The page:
​Otosclerosis


Otosclerosis is a disorder of the ear, whereby bones of the middle ear grow abnormally. These bones help transmit sound waves as vibrations into the middle ear. Due to abnormal growth and remodelling of these bones, the bones of the middle ear get intertwined into an immovable mass, hence becoming unable to vibrate and not being able to transmit sound as well as they could if they were flexible. This leads to hearing impairment.

Having a family history of otosclerosis makes you more prone to developing this disorder. The exact cause of this disorder is not definite, though it could be linked to a history of viral infections, such as measles. It is more common in young adults and women show a higher incidence of this disorder than men, with the disorder being more progressive with pregnancy. Otosclerosis may affect one or both ears.


People who suffer from otosclerosis experience hearing loss which increases gradually. At first, only low-pitched sounds or whispers may become inaudible for you, with hearing impairment increasing over time. Other signs and symptoms accompanying hearing loss could be:

  • Dizziness or vertigo

  • Tinnitus or ringing in the ear

  • Problems with balance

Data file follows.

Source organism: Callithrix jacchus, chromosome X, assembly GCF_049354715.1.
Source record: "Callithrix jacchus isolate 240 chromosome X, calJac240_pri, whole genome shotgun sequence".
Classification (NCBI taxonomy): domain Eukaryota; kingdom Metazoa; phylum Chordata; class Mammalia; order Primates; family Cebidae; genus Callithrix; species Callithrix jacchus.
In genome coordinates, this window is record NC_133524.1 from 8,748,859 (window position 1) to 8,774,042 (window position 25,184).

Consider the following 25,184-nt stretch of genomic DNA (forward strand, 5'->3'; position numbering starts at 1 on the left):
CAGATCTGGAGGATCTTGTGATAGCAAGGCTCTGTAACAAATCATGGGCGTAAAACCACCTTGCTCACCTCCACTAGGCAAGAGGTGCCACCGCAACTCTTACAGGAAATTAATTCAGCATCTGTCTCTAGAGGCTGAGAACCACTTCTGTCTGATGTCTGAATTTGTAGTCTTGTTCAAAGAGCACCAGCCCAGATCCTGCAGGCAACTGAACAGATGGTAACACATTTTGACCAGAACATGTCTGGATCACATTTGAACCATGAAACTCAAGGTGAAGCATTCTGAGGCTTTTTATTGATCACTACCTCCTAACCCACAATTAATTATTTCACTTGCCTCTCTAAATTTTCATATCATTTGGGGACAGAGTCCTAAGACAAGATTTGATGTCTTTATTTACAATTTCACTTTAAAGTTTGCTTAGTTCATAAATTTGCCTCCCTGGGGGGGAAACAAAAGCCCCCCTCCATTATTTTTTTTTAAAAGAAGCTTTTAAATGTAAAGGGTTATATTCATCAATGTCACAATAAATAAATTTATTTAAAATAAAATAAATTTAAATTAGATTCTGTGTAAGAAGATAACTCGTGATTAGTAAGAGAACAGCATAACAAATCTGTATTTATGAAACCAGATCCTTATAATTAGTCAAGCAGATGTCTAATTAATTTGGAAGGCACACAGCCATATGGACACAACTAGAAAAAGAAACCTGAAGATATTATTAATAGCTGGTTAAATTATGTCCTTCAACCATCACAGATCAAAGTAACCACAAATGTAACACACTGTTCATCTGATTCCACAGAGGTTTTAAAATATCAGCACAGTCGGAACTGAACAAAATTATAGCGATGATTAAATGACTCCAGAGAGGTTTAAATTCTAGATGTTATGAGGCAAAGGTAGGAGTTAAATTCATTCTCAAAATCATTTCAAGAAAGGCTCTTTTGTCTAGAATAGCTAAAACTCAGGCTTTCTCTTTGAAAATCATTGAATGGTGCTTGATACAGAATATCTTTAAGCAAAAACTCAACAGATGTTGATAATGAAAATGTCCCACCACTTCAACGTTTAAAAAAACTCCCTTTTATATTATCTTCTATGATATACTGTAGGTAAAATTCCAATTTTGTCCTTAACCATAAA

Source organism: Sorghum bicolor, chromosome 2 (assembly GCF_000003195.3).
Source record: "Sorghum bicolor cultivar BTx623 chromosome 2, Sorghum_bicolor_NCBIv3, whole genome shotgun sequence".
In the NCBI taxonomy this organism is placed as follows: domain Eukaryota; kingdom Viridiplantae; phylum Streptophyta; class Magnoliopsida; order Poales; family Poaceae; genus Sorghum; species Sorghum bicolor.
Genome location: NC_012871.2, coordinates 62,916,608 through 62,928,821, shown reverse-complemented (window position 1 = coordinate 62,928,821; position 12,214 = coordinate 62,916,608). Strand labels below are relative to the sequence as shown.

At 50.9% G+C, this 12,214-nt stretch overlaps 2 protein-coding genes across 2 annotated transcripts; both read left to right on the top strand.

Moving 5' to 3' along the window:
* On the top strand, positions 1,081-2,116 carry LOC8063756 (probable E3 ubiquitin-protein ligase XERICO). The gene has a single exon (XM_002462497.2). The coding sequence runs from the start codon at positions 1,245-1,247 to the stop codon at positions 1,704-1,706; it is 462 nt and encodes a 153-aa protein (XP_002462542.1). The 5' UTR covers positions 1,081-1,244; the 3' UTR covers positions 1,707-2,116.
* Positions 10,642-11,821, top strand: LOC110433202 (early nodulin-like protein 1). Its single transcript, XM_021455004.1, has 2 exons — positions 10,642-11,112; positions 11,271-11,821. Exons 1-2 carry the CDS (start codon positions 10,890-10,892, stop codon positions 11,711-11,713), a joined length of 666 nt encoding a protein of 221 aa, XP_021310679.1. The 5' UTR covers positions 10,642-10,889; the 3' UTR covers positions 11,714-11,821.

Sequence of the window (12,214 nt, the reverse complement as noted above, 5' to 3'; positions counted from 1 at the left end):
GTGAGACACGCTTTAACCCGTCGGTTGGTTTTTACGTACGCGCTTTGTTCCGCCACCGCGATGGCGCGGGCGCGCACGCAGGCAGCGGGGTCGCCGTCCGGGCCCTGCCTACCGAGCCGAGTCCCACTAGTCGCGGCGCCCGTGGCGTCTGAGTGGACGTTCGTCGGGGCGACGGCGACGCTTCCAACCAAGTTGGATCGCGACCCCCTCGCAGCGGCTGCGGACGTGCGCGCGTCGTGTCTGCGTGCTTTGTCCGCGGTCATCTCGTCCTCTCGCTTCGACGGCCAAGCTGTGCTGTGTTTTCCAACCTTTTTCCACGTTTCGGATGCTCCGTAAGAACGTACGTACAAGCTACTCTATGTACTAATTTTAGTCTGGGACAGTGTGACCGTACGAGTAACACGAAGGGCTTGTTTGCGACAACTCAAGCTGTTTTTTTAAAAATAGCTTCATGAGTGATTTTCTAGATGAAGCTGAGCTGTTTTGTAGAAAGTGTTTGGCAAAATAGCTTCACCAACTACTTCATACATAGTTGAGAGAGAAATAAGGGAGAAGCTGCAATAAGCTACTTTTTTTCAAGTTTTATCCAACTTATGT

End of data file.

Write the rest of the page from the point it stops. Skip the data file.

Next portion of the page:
Since the symptoms of otosclerosis are progressive, i.e. they become worse gradually, you must see your doctor as soon as you start noticing hearing loss. Sometimes the onset of otosclerosis may go unnoticed for several years, and therefore early warning signs must not be ignored.

Any form of hearing loss, whether mild or severe should be a cause for concern and must be evaluated by a doctor. If you are a woman suspect that you have experienced hearing loss during pregnancy, or you have a history of chronic measles infection and are exhibiting symptoms of otosclerosis, you must see an ENT (Eye-Nose-Throat) specialist immediately. Signs of worsening symptoms, such as severe vertigo or tinnitus (buzzing or hissing in the ear) should also necessitate a visit to the doctor.

The team of highly qualified otolaryngologists (ENT specialists) at The Aga Khan University Hospital are trained in the medical and surgical management and treatment of patients with diseases and disorders of the ear, nose, throat (ENT). Rest assured, your doctor will evaluate and assess your disorder individually and come up with a specialized treatment plan for you.

Your time with your doctor may be limited, so make sure to prepare for your visit beforehand. Here are some tips to help get you started.

A physical examination and medical history will help the doctor make an initial diagnosis for otosclerosis. Your medical history will include asking questions about your symptoms and any previous ear, nose and throat disorders. Your doctor will also conduct a physical examination of your ear to check for any other disorders, such as earwax blockage. These will help the doctor rule out the possibility of other diseases which could be causing hearing loss.

A history of gradually increasing or progressive hearing loss will also make your doctor suspect the presence of otosclerosis.